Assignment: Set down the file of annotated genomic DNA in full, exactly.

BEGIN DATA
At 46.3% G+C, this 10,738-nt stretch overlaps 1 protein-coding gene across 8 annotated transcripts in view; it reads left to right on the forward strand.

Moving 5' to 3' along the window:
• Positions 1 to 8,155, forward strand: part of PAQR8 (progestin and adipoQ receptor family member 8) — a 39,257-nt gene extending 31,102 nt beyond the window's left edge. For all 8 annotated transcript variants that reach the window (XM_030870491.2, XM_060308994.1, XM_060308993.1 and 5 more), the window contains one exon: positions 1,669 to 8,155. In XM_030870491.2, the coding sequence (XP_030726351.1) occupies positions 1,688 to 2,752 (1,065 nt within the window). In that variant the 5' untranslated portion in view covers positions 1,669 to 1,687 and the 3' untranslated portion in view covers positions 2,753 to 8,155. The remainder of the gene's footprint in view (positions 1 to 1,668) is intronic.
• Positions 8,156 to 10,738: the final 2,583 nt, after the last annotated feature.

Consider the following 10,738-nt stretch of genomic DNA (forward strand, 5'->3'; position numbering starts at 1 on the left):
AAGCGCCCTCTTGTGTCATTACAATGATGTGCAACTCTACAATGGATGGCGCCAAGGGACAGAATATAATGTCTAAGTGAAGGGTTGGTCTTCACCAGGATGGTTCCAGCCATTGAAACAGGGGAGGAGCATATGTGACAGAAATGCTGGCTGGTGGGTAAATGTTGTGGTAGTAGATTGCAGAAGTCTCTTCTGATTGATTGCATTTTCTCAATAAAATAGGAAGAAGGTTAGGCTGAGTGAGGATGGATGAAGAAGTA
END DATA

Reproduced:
At 46.3% G+C, this 10,738-nt stretch overlaps 1 protein-coding gene across 8 annotated transcripts in view; it reads left to right on the forward strand.

Moving 5' to 3' along the window:
• Positions 1 to 8,155, forward strand: part of PAQR8 (progestin and adipoQ receptor family member 8) — a 39,257-nt gene extending 31,102 nt beyond the window's left edge. For all 8 annotated transcript variants that reach the window (XM_030870491.2, XM_060308994.1, XM_060308993.1 and 5 more), the window contains one exon: positions 1,669 to 8,155. In XM_030870491.2, the coding sequence (XP_030726351.1) occupies positions 1,688 to 2,752 (1,065 nt within the window). In that variant the 5' untranslated portion in view covers positions 1,669 to 1,687 and the 3' untranslated portion in view covers positions 2,753 to 8,155. The remainder of the gene's footprint in view (positions 1 to 1,668) is intronic.
• Positions 8,156 to 10,738: the final 2,583 nt, after the last annotated feature.

Consider the following 10,738-nt stretch of genomic DNA (forward strand, 5'->3'; position numbering starts at 1 on the left):
AAGCGCCCTCTTGTGTCATTACAATGATGTGCAACTCTACAATGGATGGCGCCAAGGGACAGAATATAATGTCTAAGTGAAGGGTTGGTCTTCACCAGGATGGTTCCAGCCATTGAAACAGGGGAGGAGCATATGTGACAGAAATGCTGGCTGGTGGGTAAATGTTGTGGTAGTAGATTGCAGAAGTCTCTTCTGATTGATTGCATTTTCTCAATAAAATAGGAAGAAGGTTAGGCTGAGTGAGGATGGATGAAGAAGTA